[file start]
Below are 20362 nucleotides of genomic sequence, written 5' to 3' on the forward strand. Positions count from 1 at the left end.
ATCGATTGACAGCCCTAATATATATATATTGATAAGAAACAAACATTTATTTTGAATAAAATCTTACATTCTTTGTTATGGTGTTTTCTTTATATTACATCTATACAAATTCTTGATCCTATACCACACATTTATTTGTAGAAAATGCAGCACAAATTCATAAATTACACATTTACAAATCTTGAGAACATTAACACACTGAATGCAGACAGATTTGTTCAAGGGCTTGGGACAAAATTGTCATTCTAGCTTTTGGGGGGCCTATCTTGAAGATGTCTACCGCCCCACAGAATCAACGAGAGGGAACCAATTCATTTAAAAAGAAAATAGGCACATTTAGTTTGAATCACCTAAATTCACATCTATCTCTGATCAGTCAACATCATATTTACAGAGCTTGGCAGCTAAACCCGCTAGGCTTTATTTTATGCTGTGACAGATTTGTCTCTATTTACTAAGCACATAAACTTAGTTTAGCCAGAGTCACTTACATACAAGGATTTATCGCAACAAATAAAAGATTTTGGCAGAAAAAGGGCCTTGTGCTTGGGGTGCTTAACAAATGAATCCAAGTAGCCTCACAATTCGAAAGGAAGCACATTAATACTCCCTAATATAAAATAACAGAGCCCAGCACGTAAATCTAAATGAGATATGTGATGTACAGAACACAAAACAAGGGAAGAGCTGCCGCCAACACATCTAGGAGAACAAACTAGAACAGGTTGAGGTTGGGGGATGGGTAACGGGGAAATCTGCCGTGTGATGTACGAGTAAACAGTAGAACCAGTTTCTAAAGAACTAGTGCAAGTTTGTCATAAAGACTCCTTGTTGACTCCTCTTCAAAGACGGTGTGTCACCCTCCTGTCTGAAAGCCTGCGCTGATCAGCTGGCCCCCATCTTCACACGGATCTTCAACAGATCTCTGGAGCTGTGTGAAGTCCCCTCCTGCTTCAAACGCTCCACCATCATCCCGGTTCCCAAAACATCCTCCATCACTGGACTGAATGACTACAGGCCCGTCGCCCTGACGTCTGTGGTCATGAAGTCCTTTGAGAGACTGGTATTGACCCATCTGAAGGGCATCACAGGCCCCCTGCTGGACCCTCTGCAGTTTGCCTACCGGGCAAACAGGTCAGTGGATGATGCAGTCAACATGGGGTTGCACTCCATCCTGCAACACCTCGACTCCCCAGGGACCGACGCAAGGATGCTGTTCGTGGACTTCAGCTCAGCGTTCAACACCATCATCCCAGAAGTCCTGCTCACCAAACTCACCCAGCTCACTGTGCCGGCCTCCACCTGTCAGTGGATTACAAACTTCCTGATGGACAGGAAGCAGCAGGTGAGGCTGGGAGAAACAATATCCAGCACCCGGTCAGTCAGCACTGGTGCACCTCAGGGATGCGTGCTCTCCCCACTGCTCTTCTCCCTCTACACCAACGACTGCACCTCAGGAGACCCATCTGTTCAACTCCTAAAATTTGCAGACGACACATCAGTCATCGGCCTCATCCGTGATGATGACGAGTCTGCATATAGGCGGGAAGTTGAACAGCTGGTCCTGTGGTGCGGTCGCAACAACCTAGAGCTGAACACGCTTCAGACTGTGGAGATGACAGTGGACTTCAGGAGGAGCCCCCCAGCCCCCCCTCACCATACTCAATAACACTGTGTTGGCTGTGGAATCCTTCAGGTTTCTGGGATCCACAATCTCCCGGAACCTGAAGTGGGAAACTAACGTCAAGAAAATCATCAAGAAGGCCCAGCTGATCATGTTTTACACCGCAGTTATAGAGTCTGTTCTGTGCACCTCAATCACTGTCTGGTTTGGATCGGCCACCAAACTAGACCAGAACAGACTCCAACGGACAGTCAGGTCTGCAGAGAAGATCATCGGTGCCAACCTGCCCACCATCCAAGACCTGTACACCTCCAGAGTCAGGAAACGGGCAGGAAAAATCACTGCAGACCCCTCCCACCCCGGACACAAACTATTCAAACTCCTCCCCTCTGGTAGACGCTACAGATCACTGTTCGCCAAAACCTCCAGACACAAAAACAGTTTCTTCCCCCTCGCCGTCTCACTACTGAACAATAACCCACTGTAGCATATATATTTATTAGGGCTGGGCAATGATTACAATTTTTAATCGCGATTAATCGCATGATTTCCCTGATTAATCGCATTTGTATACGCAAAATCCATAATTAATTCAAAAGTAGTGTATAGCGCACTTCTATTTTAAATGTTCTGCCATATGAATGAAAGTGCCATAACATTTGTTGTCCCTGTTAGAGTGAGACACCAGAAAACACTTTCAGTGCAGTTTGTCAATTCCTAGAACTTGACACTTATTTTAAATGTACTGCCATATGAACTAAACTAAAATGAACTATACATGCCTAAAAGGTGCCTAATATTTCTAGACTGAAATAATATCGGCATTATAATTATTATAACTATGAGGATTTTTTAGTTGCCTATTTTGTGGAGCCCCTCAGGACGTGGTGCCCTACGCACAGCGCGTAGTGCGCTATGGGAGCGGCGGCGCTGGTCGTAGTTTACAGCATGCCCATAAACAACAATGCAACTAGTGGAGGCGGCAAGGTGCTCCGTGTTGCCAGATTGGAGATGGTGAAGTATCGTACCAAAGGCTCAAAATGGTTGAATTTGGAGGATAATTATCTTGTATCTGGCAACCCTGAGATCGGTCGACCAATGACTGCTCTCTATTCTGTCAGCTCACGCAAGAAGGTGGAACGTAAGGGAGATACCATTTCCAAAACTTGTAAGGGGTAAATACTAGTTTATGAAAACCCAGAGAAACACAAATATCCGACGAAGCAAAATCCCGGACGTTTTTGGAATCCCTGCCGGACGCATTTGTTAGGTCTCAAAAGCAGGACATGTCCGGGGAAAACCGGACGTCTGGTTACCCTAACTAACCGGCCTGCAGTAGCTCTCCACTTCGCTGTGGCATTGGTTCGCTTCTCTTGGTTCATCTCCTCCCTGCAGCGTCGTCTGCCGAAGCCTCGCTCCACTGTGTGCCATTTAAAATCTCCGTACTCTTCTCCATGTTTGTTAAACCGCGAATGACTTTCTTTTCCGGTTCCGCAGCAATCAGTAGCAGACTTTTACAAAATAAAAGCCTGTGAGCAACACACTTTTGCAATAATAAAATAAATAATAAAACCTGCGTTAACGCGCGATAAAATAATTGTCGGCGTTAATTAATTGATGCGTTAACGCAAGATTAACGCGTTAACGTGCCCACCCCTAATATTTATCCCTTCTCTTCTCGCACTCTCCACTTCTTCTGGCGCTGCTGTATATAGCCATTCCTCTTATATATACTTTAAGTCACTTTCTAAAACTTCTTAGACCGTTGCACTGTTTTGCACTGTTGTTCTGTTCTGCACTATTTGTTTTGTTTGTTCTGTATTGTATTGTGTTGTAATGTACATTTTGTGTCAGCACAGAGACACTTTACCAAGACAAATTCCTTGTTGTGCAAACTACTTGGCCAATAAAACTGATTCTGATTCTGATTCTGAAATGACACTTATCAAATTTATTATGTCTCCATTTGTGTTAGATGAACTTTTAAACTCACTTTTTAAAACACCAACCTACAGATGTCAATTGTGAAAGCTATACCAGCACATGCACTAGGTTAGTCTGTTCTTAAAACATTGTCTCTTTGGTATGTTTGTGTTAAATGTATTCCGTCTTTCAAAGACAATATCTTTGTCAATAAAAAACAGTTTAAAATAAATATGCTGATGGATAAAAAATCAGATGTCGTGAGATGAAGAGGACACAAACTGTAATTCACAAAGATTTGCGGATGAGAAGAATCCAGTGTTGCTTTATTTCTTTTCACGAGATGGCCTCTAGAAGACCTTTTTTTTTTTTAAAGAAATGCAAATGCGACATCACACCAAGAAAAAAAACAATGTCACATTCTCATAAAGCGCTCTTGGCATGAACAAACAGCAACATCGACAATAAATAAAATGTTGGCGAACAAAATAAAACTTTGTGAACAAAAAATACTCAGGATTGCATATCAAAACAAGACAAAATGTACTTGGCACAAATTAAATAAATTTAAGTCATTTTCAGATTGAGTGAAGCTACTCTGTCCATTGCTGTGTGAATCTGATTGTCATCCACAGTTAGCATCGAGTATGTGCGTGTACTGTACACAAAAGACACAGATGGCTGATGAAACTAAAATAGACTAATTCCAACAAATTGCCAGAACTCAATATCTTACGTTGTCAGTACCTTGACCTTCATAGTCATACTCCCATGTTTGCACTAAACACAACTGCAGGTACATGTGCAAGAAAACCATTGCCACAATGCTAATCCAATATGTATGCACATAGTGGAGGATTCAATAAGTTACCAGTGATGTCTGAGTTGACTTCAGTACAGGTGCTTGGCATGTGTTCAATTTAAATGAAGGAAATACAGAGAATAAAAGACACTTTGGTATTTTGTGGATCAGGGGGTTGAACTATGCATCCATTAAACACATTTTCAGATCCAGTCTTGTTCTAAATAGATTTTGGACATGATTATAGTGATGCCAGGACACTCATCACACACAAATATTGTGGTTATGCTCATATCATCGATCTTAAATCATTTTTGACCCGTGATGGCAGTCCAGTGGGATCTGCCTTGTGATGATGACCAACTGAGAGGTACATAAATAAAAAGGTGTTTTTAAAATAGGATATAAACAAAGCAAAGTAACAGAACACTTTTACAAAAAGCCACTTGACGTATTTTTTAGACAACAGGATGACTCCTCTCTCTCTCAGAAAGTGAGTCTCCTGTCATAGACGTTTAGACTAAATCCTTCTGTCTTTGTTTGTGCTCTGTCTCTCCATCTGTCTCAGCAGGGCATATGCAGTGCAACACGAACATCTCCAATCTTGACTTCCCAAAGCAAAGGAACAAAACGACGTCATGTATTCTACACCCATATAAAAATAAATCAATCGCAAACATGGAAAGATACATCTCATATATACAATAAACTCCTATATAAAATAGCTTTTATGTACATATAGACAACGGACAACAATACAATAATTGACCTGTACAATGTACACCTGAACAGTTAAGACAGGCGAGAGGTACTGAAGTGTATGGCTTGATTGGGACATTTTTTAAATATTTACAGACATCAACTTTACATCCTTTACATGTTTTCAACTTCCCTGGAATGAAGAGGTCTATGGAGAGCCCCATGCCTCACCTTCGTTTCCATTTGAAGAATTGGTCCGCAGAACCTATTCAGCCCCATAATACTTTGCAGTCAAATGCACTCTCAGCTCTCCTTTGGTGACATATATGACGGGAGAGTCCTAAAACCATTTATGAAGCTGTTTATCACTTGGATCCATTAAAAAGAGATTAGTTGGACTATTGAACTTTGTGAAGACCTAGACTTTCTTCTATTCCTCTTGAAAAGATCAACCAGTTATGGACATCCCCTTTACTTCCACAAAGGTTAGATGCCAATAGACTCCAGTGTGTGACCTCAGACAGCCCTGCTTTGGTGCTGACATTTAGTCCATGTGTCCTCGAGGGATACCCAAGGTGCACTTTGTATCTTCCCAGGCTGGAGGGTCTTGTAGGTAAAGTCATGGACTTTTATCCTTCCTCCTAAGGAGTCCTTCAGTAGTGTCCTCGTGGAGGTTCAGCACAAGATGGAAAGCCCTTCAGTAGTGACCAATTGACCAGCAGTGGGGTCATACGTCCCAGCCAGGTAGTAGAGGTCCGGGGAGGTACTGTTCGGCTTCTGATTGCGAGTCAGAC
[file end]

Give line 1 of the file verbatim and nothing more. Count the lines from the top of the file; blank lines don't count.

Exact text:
Below are 20362 nucleotides of genomic sequence, written 5' to 3' on the forward strand. Positions count from 1 at the left end.